Temple Police program helps officers deal with stress - KXXV-TV News Channel 25 - Central Texas News and Weather for Waco, Temple, Killeen |

Temple Police program helps officers deal with stress

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TEMPLE -

Police officers go through some traumatic experiences, and Temple PD is helping officers deal with that stress.

According to a national study, more than 120 officers across the nation took their own lives in 2012.  Since December, 2011 the Temple Police Department has worked to decrease that number with a program called critical incident stress management.  Officers with the program say after a particularly traumatic event, the officers involved will come together and talk about it.  Each person will have a peer from the station to talk about what happened. 

Temple detective Marlon Reed and officer Michael Tackett say the main thing about the program is that it's confidential. Officers can use the program without their superiors knowing what they're going through. 

"We want you to know there's somebody out there that you can talk to," Reed said. "Somebody that understands, not going to judge you and has nothing but your best interest at heart."

"Before (this program) that was unheard of, that was a no-no," Tackett said.  "You're just supposed to man up and move on."

Tackett says most people would bottle up what they're going through and act like nothing is wrong.  Psychologist David Blackburn with Temple Scott and White says continuously doing that can build up a long term stress that can affect your life.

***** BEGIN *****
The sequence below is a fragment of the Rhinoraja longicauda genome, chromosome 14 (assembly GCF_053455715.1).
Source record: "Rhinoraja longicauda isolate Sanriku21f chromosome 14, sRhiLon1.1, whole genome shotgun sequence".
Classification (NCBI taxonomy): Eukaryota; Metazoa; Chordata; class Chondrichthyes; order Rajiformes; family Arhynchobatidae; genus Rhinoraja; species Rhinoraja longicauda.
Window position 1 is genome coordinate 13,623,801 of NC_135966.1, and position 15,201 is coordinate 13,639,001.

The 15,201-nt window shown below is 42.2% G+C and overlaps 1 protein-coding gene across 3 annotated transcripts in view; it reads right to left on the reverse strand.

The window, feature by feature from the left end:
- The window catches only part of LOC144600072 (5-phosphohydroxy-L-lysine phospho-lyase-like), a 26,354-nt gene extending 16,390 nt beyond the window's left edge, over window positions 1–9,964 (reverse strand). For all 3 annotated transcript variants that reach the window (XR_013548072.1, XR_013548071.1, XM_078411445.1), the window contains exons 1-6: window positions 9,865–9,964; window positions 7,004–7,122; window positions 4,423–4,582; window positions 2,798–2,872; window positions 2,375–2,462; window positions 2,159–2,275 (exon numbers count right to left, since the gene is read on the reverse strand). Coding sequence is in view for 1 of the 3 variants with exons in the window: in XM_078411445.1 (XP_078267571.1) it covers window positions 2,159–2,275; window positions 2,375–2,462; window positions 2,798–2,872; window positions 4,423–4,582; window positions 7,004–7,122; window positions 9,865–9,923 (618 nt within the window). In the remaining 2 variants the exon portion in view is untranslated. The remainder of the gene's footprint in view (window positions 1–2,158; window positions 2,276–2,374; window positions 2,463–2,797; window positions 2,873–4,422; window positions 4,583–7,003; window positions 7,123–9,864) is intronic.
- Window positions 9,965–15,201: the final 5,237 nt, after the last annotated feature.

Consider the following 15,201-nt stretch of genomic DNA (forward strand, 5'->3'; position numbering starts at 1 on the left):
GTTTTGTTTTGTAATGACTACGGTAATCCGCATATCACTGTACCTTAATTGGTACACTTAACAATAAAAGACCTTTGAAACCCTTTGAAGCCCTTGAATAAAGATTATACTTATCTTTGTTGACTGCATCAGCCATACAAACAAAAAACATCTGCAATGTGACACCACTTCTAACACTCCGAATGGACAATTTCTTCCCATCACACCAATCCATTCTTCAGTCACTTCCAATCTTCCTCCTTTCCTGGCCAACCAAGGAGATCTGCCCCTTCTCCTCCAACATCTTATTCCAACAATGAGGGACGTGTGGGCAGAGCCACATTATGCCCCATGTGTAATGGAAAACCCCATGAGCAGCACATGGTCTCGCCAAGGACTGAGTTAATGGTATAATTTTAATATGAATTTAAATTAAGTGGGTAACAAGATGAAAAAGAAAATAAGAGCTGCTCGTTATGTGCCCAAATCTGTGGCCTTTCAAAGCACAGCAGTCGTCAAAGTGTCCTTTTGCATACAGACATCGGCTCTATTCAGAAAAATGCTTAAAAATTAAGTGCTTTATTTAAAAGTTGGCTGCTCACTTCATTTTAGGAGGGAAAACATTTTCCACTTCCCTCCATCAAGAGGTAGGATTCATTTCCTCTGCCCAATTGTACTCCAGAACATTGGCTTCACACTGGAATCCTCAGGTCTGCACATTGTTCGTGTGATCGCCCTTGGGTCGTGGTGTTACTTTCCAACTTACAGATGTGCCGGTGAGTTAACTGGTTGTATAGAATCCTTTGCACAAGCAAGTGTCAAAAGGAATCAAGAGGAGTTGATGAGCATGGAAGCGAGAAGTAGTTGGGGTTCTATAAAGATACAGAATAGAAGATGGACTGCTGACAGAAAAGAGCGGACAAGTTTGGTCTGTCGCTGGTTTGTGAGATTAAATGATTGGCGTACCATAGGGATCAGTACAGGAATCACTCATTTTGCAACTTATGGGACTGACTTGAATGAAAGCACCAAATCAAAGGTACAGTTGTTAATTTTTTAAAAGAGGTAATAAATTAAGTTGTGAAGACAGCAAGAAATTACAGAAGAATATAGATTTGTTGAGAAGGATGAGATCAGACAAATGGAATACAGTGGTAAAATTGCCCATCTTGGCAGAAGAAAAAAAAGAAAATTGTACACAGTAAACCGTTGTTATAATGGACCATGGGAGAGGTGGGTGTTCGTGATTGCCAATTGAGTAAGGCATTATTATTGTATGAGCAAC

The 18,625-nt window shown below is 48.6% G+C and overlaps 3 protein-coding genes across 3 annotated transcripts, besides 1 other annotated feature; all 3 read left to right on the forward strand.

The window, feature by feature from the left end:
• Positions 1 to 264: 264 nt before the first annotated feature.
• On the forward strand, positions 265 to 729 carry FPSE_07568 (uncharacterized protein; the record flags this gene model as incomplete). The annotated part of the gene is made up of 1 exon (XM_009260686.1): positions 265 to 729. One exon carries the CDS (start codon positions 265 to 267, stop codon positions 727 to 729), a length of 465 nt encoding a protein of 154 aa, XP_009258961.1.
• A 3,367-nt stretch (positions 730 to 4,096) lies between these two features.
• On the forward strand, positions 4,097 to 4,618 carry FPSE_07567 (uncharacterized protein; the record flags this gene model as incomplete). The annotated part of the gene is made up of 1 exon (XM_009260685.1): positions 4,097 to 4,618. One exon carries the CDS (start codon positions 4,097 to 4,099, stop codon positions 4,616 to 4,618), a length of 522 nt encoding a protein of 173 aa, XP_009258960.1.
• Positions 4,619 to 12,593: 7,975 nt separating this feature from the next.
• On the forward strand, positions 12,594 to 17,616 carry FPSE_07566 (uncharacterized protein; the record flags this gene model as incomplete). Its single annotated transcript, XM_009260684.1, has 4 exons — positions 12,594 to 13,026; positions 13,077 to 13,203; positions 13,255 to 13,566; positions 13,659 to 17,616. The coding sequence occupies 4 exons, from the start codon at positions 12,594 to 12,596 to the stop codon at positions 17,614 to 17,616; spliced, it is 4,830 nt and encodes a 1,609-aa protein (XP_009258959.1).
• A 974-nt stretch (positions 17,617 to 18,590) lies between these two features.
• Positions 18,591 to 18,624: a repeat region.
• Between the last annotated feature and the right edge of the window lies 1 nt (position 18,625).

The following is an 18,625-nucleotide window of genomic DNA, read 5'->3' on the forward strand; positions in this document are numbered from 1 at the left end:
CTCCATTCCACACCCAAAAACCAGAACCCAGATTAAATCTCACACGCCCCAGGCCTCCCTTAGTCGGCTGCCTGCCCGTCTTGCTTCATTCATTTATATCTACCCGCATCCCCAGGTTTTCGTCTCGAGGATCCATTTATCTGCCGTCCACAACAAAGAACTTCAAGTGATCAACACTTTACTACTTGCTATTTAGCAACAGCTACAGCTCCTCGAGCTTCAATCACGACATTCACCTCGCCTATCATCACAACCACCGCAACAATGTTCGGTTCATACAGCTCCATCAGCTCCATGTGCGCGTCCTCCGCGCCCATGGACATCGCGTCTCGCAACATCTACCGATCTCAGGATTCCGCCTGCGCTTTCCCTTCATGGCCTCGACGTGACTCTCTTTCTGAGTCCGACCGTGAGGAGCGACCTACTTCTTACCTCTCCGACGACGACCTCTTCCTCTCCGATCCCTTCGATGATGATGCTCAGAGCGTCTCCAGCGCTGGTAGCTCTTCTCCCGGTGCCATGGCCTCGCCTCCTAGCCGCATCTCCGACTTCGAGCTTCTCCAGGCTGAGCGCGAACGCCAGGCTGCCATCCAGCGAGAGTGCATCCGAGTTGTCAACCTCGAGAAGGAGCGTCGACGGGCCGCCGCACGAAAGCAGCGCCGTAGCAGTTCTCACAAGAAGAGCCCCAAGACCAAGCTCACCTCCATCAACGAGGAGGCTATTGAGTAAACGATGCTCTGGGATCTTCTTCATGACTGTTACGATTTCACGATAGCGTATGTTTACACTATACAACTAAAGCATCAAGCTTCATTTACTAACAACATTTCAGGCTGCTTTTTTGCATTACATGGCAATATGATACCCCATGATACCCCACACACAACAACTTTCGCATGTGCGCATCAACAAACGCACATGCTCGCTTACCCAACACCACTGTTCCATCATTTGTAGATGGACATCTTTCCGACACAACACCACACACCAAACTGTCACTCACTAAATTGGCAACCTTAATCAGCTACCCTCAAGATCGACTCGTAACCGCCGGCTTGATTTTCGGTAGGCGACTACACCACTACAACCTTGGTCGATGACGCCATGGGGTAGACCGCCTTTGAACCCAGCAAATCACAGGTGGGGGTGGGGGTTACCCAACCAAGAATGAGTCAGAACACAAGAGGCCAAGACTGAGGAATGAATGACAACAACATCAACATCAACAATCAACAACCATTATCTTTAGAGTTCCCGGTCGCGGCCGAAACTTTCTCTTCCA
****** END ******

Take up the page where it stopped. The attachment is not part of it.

"The trauma gets bigger, bigger and bigger," Blackburn said.  "So you don't have anybody to bounce off the ideas, the emotions, the thoughts and so you're kind of left to yourself."

"We go to some pretty grisly scenes," Tackett said.  "Whether that be a car accident, somebody murdered, something involving a child. I mean that's a lot of stress to deal with."

Tackett says for him, seeing children involved in an incident is something he has trouble dealing with. 

Detective Reed has also had his own experience when he was shot in the arm on April 3, 2009.  He brings the date right off his tongue when he describes what happened.  Afterward Reed temporarily lost the use of his right hand. 

"It was really hard to understand my usefulness because I really identified with being a police officer. That's who I was, that's who I am, that's what I identify with and so if I couldn't shoot, if I couldn't use my right hand, what was I going to do with my life," Reed said. 

Reed says he would have loved to have a program like this after he was shot. 

"It would've been a great help to me back then," Reed said.  "Especially when I was thinking about doing things to harm myself, when I really wanted to hurt myself."

Reed and Tackett both say if something happens they'll call the people involved to see how they're doing.  Reed also says the talks help each other to realize that they're not the only one going through some issues. 

"One of your main things is when you kind of break down in your own way," Tackett said.  "When you find out that you're not alone, that you're not the only one that's feeling that way, it kind of gives you a sense of relief."

Reed says he's gone through training to help people talk about what they're going through.  He says listening is the key. 

Temple police officers say programs like this are common in larger cities, but not normally for a city the size of Temple. 

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